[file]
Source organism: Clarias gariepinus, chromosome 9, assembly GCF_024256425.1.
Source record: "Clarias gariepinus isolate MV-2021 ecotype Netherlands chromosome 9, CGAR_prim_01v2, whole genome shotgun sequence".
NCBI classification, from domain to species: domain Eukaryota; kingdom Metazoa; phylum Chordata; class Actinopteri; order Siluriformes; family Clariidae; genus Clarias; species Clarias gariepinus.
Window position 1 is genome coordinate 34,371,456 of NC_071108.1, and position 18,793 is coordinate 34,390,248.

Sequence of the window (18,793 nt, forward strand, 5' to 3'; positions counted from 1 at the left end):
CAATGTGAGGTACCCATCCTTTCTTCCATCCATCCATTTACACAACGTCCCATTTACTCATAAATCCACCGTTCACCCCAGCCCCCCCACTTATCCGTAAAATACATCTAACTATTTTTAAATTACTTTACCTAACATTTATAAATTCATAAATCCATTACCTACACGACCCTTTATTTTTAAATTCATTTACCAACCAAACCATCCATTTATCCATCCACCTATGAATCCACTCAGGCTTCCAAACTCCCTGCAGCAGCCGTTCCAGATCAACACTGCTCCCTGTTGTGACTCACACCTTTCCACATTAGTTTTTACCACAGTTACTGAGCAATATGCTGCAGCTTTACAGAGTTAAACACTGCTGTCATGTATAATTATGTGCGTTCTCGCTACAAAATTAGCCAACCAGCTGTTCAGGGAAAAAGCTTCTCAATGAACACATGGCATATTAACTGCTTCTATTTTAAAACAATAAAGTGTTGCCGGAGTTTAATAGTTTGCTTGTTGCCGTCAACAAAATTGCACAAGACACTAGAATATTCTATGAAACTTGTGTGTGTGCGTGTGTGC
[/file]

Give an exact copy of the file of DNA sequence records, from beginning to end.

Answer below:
Source organism: Clarias gariepinus, chromosome 9, assembly GCF_024256425.1.
Source record: "Clarias gariepinus isolate MV-2021 ecotype Netherlands chromosome 9, CGAR_prim_01v2, whole genome shotgun sequence".
NCBI classification, from domain to species: domain Eukaryota; kingdom Metazoa; phylum Chordata; class Actinopteri; order Siluriformes; family Clariidae; genus Clarias; species Clarias gariepinus.
Window position 1 is genome coordinate 34,371,456 of NC_071108.1, and position 18,793 is coordinate 34,390,248.

Sequence of the window (18,793 nt, forward strand, 5' to 3'; positions counted from 1 at the left end):
CAATGTGAGGTACCCATCCTTTCTTCCATCCATCCATTTACACAACGTCCCATTTACTCATAAATCCACCGTTCACCCCAGCCCCCCCACTTATCCGTAAAATACATCTAACTATTTTTAAATTACTTTACCTAACATTTATAAATTCATAAATCCATTACCTACACGACCCTTTATTTTTAAATTCATTTACCAACCAAACCATCCATTTATCCATCCACCTATGAATCCACTCAGGCTTCCAAACTCCCTGCAGCAGCCGTTCCAGATCAACACTGCTCCCTGTTGTGACTCACACCTTTCCACATTAGTTTTTACCACAGTTACTGAGCAATATGCTGCAGCTTTACAGAGTTAAACACTGCTGTCATGTATAATTATGTGCGTTCTCGCTACAAAATTAGCCAACCAGCTGTTCAGGGAAAAAGCTTCTCAATGAACACATGGCATATTAACTGCTTCTATTTTAAAACAATAAAGTGTTGCCGGAGTTTAATAGTTTGCTTGTTGCCGTCAACAAAATTGCACAAGACACTAGAATATTCTATGAAACTTGTGTGTGTGCGTGTGTGC